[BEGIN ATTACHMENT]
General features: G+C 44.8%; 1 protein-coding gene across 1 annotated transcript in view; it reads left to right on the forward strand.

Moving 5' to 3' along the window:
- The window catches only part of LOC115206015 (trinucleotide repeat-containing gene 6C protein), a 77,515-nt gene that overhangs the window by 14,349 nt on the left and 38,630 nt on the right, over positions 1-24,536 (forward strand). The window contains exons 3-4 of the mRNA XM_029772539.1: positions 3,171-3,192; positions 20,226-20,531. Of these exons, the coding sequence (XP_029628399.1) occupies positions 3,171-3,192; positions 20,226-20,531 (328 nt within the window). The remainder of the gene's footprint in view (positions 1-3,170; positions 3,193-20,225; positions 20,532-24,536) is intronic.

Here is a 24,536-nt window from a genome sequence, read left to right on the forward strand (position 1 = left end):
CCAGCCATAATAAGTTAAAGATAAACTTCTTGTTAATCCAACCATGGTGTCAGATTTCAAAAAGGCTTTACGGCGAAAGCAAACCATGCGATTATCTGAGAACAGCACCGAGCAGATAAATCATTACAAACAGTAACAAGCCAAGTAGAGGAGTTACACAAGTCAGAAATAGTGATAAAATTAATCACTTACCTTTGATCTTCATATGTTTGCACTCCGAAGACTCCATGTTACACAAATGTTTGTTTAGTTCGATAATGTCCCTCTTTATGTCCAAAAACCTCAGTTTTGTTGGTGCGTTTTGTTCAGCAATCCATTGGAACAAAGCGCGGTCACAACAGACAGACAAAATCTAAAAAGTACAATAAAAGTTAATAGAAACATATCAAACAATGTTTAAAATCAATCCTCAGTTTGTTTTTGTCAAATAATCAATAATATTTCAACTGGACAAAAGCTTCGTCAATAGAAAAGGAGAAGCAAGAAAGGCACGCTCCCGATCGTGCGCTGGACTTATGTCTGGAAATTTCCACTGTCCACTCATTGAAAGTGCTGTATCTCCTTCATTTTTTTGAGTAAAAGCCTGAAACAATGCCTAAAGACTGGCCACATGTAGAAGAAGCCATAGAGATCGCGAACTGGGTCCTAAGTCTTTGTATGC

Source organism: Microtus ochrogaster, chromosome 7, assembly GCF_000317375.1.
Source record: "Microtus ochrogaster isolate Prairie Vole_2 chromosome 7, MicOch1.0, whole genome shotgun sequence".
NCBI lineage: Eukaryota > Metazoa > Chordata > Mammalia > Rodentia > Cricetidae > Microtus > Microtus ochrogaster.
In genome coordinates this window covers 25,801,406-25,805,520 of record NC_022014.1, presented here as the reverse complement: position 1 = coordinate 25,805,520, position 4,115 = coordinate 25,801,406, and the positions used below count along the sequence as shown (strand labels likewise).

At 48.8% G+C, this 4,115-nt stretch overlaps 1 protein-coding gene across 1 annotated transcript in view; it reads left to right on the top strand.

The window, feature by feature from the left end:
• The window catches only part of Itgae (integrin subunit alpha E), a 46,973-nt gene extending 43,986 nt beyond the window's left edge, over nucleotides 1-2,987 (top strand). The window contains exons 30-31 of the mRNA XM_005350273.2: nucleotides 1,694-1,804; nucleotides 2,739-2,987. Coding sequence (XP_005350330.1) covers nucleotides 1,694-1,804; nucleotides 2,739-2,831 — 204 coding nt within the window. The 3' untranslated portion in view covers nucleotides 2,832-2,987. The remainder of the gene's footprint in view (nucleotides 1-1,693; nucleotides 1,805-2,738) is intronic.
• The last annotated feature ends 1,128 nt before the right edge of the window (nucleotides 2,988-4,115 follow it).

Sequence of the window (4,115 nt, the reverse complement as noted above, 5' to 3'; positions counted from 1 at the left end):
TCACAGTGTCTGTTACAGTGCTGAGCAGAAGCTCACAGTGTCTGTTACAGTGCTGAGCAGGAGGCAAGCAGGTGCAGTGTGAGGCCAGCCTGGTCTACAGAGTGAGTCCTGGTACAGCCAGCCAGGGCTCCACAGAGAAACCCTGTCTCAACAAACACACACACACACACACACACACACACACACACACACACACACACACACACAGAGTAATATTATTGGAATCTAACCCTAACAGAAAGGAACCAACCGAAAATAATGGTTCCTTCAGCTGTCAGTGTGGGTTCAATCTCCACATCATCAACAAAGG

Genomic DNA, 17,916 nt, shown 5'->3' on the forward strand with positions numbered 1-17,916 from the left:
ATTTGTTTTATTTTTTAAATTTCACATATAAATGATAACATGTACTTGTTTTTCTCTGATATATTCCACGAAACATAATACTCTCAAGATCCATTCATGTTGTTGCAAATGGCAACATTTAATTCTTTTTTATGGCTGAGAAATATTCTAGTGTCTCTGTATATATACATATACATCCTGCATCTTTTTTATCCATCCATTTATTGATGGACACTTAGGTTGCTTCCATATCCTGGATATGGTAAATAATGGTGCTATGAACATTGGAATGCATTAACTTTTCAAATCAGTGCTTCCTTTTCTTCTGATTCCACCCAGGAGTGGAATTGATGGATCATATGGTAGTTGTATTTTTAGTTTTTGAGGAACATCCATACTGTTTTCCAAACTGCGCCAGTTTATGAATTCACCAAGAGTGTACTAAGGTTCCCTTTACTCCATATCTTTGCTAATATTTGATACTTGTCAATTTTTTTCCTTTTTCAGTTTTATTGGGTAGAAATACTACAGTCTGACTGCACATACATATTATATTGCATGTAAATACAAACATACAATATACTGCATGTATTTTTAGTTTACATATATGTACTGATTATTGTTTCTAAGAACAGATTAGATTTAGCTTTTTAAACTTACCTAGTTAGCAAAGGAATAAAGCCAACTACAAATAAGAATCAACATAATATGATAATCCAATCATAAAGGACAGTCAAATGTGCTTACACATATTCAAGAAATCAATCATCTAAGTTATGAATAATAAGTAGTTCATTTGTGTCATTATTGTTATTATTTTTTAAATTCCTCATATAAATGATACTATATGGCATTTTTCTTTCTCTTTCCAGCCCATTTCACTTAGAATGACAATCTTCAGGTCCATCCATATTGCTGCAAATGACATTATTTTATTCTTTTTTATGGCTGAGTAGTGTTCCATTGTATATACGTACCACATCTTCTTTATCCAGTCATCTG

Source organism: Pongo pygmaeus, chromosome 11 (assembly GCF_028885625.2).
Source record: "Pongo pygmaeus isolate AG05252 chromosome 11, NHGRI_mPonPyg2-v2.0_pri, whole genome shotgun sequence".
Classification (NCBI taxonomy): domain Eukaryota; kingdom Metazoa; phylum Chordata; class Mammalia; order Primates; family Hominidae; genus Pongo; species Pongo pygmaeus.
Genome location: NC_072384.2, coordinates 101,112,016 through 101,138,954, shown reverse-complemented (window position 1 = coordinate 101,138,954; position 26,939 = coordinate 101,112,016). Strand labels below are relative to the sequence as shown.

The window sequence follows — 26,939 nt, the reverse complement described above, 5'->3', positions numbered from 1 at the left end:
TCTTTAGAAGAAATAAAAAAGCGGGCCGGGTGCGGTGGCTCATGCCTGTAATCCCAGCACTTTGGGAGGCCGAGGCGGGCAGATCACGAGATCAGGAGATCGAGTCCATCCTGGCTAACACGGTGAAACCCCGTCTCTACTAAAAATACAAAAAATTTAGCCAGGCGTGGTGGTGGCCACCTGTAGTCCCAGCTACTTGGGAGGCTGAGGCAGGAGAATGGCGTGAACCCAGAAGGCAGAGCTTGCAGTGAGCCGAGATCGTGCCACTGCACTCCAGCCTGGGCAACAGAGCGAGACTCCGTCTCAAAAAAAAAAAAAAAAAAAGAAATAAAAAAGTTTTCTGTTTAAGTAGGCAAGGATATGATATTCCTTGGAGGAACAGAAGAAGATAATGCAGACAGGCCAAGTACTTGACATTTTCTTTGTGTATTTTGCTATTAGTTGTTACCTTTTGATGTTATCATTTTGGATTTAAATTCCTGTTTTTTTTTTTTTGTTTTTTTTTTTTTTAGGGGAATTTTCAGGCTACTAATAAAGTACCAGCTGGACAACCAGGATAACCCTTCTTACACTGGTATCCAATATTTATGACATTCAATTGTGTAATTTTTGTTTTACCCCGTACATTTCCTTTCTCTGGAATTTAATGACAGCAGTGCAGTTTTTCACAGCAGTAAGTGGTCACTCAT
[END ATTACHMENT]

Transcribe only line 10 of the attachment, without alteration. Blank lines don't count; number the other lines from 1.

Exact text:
At 48.8% G+C, this 4,115-nt stretch overlaps 1 protein-coding gene across 1 annotated transcript in view; it reads left to right on the top strand.